90 percent) due to the high void space between particles. It also gives the particles
property of clinging together to form a "bridge" across an opening larger than the
particles themselves, but through which water passes (see figure 1-10).
Figure 1-10. "Bridging" of diatomaceous earth particles across septum.
(a) Construction. Figure 1-11 illustrates the construction of a diatomite
fiIter. It consists of a metal tank enclosing five or six fiIter elements (depending on the
model). Each fiIter element is made up of a series of plastic cups fastened to a central
tie rod. The cups are enclosed in a perforated metal tube that is covered by a plastic
membrane sleeve (see figure 1-12). The plastic membrane provides a porous surface
(septum) upon which the diatomite coat forms. This diatomite coat is usually called the
(b) Operation. The diatomite fiItration process involves three separate
operations: precoat, fiItration, and backwash. The precoat operation is necessary to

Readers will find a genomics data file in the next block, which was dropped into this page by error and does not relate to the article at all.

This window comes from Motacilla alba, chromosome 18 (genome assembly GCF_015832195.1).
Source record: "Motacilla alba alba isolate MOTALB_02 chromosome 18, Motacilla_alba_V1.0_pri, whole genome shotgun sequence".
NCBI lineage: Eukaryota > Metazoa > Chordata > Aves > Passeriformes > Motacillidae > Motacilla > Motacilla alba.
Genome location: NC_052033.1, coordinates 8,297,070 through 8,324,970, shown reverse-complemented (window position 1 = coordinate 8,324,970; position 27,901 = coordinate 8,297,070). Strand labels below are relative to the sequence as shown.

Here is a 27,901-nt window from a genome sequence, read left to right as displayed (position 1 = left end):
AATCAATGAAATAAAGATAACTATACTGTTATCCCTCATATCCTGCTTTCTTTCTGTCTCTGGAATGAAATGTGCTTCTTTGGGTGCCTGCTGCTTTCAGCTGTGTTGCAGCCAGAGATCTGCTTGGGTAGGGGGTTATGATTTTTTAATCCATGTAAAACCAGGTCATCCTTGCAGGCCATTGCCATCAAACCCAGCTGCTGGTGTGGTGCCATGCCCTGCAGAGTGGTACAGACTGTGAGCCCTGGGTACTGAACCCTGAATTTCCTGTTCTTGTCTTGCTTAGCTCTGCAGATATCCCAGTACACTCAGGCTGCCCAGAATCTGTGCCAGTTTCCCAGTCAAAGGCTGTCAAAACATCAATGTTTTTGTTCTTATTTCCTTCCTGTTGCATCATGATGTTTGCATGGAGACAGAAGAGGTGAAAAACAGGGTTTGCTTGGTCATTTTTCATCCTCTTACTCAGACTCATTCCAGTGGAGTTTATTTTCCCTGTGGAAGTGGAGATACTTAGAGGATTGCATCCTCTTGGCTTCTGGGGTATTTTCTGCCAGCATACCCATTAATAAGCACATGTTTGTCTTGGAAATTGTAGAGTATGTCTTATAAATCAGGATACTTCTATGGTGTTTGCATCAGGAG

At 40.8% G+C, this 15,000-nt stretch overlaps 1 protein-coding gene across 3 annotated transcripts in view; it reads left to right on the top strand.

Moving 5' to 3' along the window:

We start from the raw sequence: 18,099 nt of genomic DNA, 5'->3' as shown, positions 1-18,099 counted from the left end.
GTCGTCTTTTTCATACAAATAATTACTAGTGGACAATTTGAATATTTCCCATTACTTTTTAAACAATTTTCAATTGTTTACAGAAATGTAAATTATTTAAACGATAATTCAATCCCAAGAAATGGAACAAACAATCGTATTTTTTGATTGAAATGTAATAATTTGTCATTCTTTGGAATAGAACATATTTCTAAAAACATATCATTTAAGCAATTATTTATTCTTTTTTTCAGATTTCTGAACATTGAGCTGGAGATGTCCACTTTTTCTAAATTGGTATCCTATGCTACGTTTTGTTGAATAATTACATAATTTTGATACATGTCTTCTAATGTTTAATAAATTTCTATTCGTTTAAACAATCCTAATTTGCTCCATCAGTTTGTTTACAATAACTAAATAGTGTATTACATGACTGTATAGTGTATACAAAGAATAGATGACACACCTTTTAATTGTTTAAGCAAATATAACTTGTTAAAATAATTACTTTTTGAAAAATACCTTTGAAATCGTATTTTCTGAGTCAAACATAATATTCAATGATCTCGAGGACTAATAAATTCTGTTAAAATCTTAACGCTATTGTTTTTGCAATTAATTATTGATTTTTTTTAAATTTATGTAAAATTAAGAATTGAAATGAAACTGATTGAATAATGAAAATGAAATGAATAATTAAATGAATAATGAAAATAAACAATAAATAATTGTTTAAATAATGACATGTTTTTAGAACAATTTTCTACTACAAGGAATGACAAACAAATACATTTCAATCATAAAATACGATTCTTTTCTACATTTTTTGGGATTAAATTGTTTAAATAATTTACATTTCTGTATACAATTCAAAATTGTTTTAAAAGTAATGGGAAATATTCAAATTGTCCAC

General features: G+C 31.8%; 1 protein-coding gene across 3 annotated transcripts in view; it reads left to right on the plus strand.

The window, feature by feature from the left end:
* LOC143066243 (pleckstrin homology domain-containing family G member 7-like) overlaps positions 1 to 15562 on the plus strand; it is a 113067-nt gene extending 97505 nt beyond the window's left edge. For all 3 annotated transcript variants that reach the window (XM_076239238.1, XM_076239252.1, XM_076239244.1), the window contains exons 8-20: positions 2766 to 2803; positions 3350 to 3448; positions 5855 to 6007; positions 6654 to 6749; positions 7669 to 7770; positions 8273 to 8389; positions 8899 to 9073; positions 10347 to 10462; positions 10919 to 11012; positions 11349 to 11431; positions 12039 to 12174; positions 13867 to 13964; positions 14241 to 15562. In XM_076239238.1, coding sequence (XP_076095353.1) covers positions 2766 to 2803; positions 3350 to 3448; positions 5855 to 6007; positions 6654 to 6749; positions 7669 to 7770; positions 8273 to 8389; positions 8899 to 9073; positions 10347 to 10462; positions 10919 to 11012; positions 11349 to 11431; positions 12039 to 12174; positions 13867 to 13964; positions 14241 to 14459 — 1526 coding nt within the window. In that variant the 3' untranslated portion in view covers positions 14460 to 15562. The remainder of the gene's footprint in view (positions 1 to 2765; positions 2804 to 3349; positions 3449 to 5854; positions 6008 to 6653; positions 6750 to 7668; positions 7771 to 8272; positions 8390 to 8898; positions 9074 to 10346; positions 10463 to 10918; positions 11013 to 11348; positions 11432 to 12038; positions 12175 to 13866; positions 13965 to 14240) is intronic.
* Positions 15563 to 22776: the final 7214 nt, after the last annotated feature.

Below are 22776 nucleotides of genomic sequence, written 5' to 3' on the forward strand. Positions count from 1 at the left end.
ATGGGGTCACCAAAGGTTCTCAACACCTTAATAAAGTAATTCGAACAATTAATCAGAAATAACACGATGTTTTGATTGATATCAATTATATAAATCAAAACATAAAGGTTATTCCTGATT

prepare the fiIter element with a coat of diatomite (also called fiItraid). A slurry of water
and diatomite are introduced to precoat the fiIter. The diatomite is held on the fiIter
element by a pressure difference between the inside and outside of the fiIter elements.
Unfiltered/raw water enters through the funnel, mixes with slurry water, and passes
through the filtering element system (see figure 1-12). This liquid keeps the fiIter cakes
porous as the rigid particles of diatomite mix with a small amount of continuous flow of
slurry. The precoat fiIter allows water to pass but prevents passage of schistosome
larvae, amoebic cysts, and about 90 percent of the bacteria. The flow rate of a
diatomite fiIter is about 5gpm/ft2 (see figure 1-13 for the flow).